Turkey and the Kurds

Editorial board, “The Guardian view on the Turkish elections: a victory with a price.” November 1 2015, Guardian. 

Erdogan’s actions since his losses in the last election: call for another election to undo the results of the first, censor the media, purge political parties, and restart the war with the Kurds. 


Andre Gardner, “At the funeral of Tahir Elçi, a giant in Turkey’s human rights movement, the sense of loss is deafening.” November 30, 2015.

The courageous life and funeral of Kurdish human rights lawyer Tahir Elçi in the wake of his untimely murder, which suggests state involvement.


Yahya M. Madra. „Democratic Economy Conference: An Introductory Note.“ January 2016. The South Atlantic Quarterly 115:1.

Madra outlines the program of economic democratization of the Kurdish movement in Turkey based on the final declaration of the Democratic Economy Conference 2014, which was to serve as a practical policy guidelines for the democratically organized economic bodies (coops, communes, etc) and for municipalities under control of the Kurdish party. Additionally, the author brings attention to antagonistic relations among three major economic blocs in North Kurdistan: a capitalist developmentalist bloc with ties to Turkish and international capital, a democratic economy bloc and small-scale capitalist formations in the middle.


Debbie Bookchin, “The Feminist, Democratic Leftists Our Military is Obliterating,” Feb. 1, 2016, The Nation.

Erdogan’s assault on Kurdish cities in Northeastern Turkey is an attempt to wipe out the most feminist, democratic movement in the Middle East. Turkey’s NATO allies are enabling this assault because of the airbase at Incirlike and fear of refugees.


Behlul Ozkan, “The West must stop giving Turkey a free pass.” February 2, 2016. New York Times.

International failure to oppose Turkey’s invasion of Afrin stems from a longer history of complicity with Erdogan’s war on Turkey’s Kurdish population, which illustrate U.S., German, and British reasons for tolerating Turkey’s behavior.


Tom Anderson and Eliza Egret, “Turkey Wages War on its Kurdish Population.” February 16 2016, Red Pepper.

Brutal details about the state-imposed curfews upon predominantly Kurdish cities across Turkey, as well as about the mass-displacement and razing of entire villages. The Turkish state must be held accountable.


Anna-Sara Malmgren & Robert Hockett: “Turkey is murdering its own Kurdish civilians. Will America speak out?’ February 18 2016, Haaretz.

Malmgren and Hockett put together the details of Erdogan’s targeting of Kurdish cities and prove his massacres go beyond his claims of merely responding to the PKK.


Saladdin Ahmed, “from Hitler to Erdogan: liberal passivity in the face of another rising fascist empire.” February 19, 2016, Jerusalem Post.

Ahmed compares the ongoing Kurdish genocide at the hands of Erdogan, as well as his support of the Islamic State, to Hitler’s attacks on Spain from 1936-1938 and predicts a future in which Erdogan takes his Neo-Ottoman project outside the Middle East.


Selahattin Demirtas, “Free speech isn’t the only casualty of Erdogan’s repression.” April 13 2016, New York Times.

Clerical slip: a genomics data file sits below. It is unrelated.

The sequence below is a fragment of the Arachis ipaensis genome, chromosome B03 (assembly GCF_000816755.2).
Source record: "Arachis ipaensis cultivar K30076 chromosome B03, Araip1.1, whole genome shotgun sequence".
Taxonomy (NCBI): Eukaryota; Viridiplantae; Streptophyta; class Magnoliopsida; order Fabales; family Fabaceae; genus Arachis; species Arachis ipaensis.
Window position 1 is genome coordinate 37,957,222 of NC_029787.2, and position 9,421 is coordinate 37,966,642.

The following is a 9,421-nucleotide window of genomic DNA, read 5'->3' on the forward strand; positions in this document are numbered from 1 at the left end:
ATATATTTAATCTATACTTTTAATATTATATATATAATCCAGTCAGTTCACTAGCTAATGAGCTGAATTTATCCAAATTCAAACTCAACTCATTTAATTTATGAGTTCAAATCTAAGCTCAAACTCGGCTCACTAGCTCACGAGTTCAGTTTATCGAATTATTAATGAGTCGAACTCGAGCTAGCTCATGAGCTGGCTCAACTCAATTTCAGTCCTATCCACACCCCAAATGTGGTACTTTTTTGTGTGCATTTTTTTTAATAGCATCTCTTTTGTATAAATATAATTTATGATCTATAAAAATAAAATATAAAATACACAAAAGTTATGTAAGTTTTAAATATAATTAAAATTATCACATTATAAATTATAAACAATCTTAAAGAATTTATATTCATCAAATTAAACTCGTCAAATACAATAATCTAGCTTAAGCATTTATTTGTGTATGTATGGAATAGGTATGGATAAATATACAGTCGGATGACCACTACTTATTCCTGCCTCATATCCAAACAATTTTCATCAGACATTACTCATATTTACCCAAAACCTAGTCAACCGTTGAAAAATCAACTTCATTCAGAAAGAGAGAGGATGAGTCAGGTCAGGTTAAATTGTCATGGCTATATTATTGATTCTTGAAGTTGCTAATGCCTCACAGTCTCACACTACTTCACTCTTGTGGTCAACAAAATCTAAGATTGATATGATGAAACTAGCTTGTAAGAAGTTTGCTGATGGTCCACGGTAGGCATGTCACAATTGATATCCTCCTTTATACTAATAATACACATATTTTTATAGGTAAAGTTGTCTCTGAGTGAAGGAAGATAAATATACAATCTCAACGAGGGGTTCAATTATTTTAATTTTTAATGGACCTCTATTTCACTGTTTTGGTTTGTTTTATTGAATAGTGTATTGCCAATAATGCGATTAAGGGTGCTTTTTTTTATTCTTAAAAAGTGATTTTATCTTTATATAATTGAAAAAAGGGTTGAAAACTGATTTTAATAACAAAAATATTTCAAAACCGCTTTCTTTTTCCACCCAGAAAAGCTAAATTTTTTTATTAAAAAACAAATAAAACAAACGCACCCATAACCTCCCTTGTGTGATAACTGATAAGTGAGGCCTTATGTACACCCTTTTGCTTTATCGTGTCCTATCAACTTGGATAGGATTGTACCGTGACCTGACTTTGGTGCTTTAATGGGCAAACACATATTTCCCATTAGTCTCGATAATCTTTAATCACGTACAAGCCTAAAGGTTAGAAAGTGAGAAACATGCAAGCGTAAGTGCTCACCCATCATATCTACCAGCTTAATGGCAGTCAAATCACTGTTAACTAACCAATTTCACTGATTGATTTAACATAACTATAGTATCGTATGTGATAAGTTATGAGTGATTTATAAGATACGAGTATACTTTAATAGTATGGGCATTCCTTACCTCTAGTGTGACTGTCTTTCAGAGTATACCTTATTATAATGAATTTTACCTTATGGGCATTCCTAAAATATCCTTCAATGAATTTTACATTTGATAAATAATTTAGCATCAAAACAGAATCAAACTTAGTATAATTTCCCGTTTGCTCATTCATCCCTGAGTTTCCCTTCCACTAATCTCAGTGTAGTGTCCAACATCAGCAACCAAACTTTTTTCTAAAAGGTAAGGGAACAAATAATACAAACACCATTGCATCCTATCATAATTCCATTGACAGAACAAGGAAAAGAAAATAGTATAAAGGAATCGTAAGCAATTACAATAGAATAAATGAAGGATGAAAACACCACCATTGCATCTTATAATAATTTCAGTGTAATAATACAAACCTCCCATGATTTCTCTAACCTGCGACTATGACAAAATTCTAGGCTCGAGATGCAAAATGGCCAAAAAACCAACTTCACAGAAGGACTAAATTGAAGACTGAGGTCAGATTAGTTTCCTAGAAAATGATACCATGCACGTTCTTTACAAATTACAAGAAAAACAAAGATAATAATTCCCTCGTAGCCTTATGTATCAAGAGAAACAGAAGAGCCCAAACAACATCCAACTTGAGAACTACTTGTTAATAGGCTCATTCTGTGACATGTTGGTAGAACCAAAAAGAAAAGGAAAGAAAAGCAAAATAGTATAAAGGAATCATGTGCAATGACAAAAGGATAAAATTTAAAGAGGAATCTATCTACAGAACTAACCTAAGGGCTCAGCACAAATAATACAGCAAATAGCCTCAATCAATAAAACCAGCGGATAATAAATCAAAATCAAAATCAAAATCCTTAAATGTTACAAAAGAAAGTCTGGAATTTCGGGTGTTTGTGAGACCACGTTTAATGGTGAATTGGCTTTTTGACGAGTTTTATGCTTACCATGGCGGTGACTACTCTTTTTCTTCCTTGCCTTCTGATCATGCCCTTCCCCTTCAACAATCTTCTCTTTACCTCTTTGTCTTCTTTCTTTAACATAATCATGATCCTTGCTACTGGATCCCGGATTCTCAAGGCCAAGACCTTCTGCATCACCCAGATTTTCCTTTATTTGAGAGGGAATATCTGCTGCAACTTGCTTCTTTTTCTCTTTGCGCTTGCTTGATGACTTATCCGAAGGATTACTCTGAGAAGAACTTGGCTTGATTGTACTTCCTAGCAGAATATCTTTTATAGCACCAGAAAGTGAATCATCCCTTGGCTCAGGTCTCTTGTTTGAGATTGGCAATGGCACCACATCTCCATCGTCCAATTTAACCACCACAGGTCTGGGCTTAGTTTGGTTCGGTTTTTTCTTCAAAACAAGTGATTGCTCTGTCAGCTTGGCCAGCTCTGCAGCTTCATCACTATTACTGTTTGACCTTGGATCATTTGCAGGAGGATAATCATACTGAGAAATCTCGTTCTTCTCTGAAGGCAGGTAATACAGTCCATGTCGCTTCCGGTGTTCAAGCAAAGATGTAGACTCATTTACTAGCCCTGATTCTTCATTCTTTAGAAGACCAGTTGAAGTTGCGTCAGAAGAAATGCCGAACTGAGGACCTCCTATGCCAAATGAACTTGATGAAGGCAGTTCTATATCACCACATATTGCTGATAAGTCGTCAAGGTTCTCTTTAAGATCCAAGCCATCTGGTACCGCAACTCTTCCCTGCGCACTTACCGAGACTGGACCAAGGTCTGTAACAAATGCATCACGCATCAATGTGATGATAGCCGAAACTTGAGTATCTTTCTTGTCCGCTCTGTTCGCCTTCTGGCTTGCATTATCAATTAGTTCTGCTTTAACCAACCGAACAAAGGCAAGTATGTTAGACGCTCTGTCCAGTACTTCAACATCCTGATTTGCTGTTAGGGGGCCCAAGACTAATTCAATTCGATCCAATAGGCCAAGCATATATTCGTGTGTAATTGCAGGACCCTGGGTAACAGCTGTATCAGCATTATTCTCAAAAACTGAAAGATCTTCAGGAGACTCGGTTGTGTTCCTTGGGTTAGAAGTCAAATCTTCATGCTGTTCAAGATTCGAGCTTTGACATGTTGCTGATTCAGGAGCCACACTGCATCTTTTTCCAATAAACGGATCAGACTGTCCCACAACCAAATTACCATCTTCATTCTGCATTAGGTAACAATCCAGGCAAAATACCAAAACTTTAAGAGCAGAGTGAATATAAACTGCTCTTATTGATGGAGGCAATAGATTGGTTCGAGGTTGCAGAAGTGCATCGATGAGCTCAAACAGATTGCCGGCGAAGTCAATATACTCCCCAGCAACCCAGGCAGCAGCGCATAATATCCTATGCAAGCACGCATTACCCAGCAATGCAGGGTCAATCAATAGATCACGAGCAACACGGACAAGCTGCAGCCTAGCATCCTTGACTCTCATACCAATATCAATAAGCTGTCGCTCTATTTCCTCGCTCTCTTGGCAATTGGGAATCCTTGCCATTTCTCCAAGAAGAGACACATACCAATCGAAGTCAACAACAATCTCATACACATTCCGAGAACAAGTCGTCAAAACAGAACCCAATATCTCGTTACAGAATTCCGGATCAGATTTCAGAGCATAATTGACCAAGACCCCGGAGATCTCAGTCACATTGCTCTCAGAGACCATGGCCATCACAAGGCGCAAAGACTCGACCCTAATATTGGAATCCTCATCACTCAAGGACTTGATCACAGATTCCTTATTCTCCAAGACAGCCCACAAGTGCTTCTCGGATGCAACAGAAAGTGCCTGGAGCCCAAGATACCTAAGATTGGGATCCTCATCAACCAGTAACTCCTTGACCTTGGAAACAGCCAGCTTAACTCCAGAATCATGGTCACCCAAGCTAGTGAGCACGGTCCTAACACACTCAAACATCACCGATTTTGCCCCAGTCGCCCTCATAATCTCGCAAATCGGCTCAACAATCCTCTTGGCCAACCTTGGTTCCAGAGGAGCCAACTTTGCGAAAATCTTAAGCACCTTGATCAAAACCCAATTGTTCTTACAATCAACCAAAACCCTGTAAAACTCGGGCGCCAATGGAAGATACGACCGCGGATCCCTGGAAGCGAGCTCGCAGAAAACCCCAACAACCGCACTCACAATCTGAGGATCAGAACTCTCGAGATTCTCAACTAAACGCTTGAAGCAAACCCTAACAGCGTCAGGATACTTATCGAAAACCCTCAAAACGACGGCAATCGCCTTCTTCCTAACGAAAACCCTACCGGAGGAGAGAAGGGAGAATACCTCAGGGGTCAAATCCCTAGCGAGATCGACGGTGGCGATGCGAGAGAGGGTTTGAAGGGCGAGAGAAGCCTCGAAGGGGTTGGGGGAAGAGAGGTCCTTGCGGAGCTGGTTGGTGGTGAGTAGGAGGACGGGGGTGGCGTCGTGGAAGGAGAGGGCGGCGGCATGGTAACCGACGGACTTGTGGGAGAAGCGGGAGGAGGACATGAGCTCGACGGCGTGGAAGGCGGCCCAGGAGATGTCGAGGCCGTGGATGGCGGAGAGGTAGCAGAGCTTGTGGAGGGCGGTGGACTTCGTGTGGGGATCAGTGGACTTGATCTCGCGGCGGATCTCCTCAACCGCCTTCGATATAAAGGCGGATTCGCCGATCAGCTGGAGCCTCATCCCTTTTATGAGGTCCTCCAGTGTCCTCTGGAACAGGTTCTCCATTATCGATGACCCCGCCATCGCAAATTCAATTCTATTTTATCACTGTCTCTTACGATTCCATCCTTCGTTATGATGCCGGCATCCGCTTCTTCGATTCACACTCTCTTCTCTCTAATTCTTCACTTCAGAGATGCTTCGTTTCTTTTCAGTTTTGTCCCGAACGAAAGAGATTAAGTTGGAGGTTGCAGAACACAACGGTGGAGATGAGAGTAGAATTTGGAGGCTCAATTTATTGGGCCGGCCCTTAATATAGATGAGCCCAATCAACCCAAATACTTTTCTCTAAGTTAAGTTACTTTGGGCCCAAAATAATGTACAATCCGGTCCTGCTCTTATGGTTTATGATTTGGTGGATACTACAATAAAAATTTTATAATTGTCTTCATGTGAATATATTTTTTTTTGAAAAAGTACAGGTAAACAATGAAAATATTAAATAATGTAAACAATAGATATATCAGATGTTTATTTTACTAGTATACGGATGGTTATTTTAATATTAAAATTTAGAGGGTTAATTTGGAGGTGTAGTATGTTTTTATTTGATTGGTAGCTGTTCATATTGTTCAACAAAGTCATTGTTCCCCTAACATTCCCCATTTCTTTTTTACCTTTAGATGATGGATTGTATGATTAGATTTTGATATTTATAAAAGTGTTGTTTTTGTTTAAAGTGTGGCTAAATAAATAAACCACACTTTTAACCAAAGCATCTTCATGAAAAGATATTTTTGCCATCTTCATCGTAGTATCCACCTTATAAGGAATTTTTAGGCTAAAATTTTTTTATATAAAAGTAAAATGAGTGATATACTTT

As Erdogan pays a violent visit to Washington D.C., Demirtas, co-chair of the pro-Kurdish  HDP, explains the Turkish state’s genocidal crackdown on Kurdish cities as a response to the HDP’s electoral success and calls for an end to U.S. silence.


Meredith Tax, “Turkey is Supporting the Syrian Jihadis Washington Says It Wants to Fight,” Sept. 16, 2016, The Nation.

Turkey’s recent “battle” to evict ISIS from Jarabulus was a fake; article documents consistent Turkish enabling of ISIS and direct support to other jihadi militias including those associated with al Qaeda.



Francis O’Connor, “The Kurdish Movement in Turkey: Between Political Differentiation and Violent Confrontation,” Peace Research Institute Frankfort, 2017.

Argues that the relationship between the PKK and the HDP/DBP is one of constructive ambiguity; the HDP has demonstrated its commitment to institutional politics in challenging conditions but maintains the sympathy of the PKK and is thus in a good position to revive the moribund peace process.


Eva Jones, “Chaos and fear: governmental strategies to hinder national and international humanitarian responses to internal displacement in Turkey.” February 2018, LSE.

Turkey’s ‘state of exception,’ declared after the attempted coup in July 2016, allows police and military forces to harass, pressure, and detain members of CSOs and INGOs without regard for the law, on the basis of a perceived “threat” to the state.


Henri J. Barkey, “The Making of a Kurdish Mandela,” May 10, 2018, Foreign Policy.


The next election in Turkey pits Erdogan, increasingly a dictator, against Selahattin Demirtas, who is running his campaign from jail, along with at least 12,000 other HDP party members, parliamentarians, and elected officials.


Harun Ercan, “Is Hope More Precious than Victory? The Failed Peace Process and Urban Warfare in the Kurdish Region of Turkey,” January 2019, South Atlantic Quarterly.

After an academic introduction, the author dissects the decisions of the PKK and its youth arm, the PKK-H, in the towns of Southeastern Turkey that led to the state’s disastrous assault on these towns.


Anya Briy, “Interview: People’s Democratic Congress (HDK) in Turkey: A New Model for Organizing?” February 2019, Jadaliyya.

The People’s Democratic Congress (HDK) is a country-wide coalition platform of left-wing forces in Turkey that contains around thirty organizations, including political parties and trade unions, out of which came out the pro-Kurdish party HDP, the second opposition party in Turkey.



TATORT Kurdistan. Democratic Autonomy in North Kurdistan: The Council Movement, Gender Liberation and Ecology. Transl. by Janet Biehl. New Compass Press, 2013.